Formula 1 Insight

Cry for Me, Argentina

F1 Fanatic has an article today looking at a new circuit in Argentina - Potrero de los Funes. It is a fabulous track, winding its way around a lake and climbing up and down hills, and the comments are coming in thick and fast. Unsurprisingly, they all love the circuit and want F1 to stage a race there.

AC Cobra Coupe
1964 - 1965 AC Cobra Daytona Coupe

We all know it will never happen, of course. Even though Potrero has already been used for a round of the FIA GT Championship, it would be dismissed as too dangerous for F1 cars and one cannot see there being enough funding for Argentina to buy a race anyway. Gone are the days when new circuits could be interesting enough to hold our attention - we have to run races at night to inject a little excitement.

In fact, with the regulations heading down the spec formula route, nothing but bland and sterile new circuits on the agenda, serious problems on the financial side and the sport being turned into a rather sleazy money-making concern, it is likely that the gradual drift of the real fans away from F1 will continue and increase. Some of the political shenanigans of recent years have almost succeeded in turning me away as well and, like many, I have pondered upon what substitutes are available.

Many turn to Le Mans and GT cars and such series do have happy memories for me, I must admit. I watched in the sixties, when the battles were between Ferrari, Aston Martin (gorgeously ugly brutes) and a lone birdcage Maserati that invariably led for a few hours before exploding. Then came the Ford GT40s and Cobras, followed later by the all-conquering Porsches. And it was in the early seventies that I lost interest, with the races generally dominated by one marque and little but pure speed to recommend them.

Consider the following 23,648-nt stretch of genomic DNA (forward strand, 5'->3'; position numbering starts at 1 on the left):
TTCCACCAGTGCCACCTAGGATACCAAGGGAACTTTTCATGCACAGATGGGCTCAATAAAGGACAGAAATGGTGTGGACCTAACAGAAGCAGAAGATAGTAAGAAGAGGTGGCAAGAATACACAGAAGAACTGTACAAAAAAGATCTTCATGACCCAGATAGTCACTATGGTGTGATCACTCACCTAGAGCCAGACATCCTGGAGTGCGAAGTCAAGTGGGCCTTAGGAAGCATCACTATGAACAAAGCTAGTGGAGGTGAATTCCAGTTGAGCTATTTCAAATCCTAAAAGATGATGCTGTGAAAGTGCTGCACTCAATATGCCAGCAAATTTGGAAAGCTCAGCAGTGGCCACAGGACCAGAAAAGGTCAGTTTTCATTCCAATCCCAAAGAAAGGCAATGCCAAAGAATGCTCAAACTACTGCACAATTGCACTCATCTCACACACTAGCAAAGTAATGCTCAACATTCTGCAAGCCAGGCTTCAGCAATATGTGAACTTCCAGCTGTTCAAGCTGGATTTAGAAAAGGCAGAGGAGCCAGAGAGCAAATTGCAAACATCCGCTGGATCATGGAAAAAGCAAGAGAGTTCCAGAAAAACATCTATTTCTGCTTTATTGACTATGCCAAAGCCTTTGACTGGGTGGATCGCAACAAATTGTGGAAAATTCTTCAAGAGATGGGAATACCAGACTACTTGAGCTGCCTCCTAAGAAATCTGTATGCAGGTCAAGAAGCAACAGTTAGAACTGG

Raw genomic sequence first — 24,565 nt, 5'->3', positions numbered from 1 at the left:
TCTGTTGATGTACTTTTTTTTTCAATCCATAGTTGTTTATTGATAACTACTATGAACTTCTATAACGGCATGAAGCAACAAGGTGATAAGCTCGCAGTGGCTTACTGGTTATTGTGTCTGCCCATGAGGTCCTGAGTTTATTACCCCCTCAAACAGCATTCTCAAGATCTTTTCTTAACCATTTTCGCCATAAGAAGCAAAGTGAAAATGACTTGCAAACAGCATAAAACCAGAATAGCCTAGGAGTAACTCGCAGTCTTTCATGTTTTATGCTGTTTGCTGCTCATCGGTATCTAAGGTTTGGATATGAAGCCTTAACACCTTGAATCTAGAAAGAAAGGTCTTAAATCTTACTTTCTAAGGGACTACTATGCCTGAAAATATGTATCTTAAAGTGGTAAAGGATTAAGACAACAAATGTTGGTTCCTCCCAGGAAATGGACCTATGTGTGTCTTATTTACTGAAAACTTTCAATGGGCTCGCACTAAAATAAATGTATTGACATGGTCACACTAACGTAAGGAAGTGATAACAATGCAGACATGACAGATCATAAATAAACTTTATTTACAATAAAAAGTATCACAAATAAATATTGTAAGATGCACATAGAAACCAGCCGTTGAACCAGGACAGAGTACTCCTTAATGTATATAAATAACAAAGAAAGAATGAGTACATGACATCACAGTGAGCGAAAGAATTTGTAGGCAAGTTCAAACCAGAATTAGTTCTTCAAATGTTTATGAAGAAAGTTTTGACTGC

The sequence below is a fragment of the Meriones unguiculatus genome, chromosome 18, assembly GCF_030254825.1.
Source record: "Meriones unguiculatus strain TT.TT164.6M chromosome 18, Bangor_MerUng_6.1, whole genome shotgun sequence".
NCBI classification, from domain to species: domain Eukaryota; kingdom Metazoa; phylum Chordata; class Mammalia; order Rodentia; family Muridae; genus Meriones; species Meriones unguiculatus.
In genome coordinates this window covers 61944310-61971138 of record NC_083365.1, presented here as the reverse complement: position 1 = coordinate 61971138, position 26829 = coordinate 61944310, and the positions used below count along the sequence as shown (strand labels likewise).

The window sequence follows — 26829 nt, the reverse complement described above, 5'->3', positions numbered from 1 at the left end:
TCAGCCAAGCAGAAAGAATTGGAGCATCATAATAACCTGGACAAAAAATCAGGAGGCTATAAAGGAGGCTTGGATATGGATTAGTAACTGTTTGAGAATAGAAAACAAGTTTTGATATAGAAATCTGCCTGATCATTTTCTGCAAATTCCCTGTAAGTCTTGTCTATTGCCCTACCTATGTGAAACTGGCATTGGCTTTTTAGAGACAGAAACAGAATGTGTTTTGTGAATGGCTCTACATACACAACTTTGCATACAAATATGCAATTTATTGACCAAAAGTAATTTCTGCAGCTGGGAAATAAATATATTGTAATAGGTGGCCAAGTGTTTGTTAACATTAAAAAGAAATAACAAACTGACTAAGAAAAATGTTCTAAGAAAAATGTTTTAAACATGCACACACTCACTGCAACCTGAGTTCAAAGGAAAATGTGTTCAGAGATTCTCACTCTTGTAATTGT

That is what puts me off GT cars, there being insufficient variety and potential winners. Similar stories could be told of the various road car series around, the BTCC, DTM and even NASCAR. Somehow they do not offer the cutting edge technology and finely-honed skills of the drivers that is still F1.

As an old fogey, I am bound to wish that things could be put back twenty or thirty years and the regulations and politics reduced to a dull roar in the background. There are series in which old F1 cars are pitted against each other, the historic races that deserve much greater popularity. But they are hardly substitutes for the real thing; the drivers must always hold back a little, aware that their cars cannot be replaced, and it is impossible to ignore our knowledge that the peak of technology has moved on.

So we are stuck with the F1 that Max and Bernie choose to present to us and we will never see the most advanced open wheel cars on the Potrero circuit. It is depressing to think that only the lesser formulae are likely to sample its delights.

Unless some drastic changes happen within F1, of course. Were there to be a revolt by the teams and a rival series set up, circuits like Potrero would suddenly become viable for the sport. If a more realistic view were taken of the financial dealings of F1, if the circuits were no longer required to follow a standard formula, if the regulations were freed from the restraints currently in the making, there is no reason why there should not be a GP in Argentina again. Or several in the States.

There is the problem in a nutshell; it is not the racing that is turning the fans away - the last two seasons have been the most exciting and hard-fought for years. What is stealing our enjoyment is the way the sport is run and the awful decisions made by those in power. I experience only despair when I look at the future proposed by Max and Bernie, hence my pondering on other series and alternative routes for F1.

The sport has to change and find a way to continue in the world of tomorrow - that is clear. But the changes suggested seem to me to be creating something that is not F1, that is rather a test bed for manufacturers of road cars in which all racing innovation is stifled. And, in that world, there is no room for circuits like Potrero.